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Sleep Apnea Diagnosis

For an accurate sleep apnea diagnosis to be made, a sleep recording test may be needed. This test records a variety of body functions while you sleep, including what happens with your breathing. The results of the sleep recording test, as well as a medical history and physical exam, can help your healthcare provider make a sleep apnea diagnosis.

An Overview of Sleep Apnea Diagnosis

Some of the methods doctors use to make a sleep apnea diagnosis include:
 
  • Taking a medical history that includes asking you and your family questions about how you sleep and how you function during the day
     
  • Checking your mouth, nose, and throat for extra or large tissues, such as the:
    • Tonsils
    • Uvula (the tissue that hangs from the middle of the back of the mouth)
    • Soft palate (the roof of your mouth in the back of your throat)

 

  • Recording a variety of body functions and noting what happens with your breathing during sleep.
     

Sleep Apnea Diagnosis and the Sleep Recording Test

As part of making a sleep apnea diagnosis, a sleep recording test may be performed. A sleep recording is a test that is often done in a sleep center or sleep laboratory, which may be part of a hospital. You may stay overnight in the sleep center, although sleep studies are sometimes done in the home. The most common sleep recording used to find out if you have sleep apnea is called a polysomnogram (poly-SOM-no-gram), or PSG. This test records:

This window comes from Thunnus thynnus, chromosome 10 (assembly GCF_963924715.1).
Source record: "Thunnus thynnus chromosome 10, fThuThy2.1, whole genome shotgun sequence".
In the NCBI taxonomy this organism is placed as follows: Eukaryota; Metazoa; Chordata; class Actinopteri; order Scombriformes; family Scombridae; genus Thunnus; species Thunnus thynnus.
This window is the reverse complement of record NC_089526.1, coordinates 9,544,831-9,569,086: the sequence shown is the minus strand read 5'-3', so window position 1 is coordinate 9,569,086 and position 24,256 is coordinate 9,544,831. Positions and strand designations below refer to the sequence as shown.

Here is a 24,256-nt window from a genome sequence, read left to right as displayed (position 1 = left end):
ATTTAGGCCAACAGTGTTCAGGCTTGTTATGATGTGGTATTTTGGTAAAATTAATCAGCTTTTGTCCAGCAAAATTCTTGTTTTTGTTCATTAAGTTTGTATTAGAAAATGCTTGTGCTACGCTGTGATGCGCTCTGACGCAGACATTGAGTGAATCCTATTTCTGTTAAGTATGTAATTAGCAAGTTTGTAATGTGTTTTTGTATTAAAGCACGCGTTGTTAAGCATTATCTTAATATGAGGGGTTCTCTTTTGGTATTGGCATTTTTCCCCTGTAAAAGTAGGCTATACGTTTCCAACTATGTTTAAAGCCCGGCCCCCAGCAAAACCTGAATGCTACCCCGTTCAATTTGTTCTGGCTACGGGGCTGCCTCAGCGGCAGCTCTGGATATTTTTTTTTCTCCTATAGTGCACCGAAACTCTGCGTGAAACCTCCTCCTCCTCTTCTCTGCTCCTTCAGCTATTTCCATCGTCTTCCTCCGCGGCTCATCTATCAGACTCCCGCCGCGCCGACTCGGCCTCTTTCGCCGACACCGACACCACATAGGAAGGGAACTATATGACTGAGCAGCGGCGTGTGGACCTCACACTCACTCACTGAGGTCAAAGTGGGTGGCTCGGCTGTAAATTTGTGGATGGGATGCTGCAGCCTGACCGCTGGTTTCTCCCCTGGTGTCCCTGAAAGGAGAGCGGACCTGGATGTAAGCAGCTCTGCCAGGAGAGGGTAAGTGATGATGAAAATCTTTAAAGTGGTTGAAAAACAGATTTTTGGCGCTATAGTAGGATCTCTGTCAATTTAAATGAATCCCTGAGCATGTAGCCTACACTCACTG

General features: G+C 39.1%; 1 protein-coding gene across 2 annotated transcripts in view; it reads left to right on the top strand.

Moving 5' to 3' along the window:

• Brain activity
  • Eye movement
  • Muscle activity
  • Breathing and heart rate
  • How much air moves in and out of your lungs while you are sleeping
  • The percent of oxygen in your blood.
     
A PSG is painless. You will go to sleep as usual. The staff at the sleep center will monitor your sleep throughout the night. A sleep medicine specialist will analyze the results of your PSG to see if you have sleep apnea, how severe it is, and what treatment may be recommended.
 
In certain circumstances, the PSG can be done at home. A home monitor can be used to record heart rate, how air moves in and out of your lungs, the amount of oxygen in your blood, and your breathing effort. For this test, a technician will come to your home and help you apply the monitor you will wear overnight. You will go to sleep as usual, and the technician will come back the next morning to get the monitor and send the results to your doctor.
 

Sleep Apnea Information

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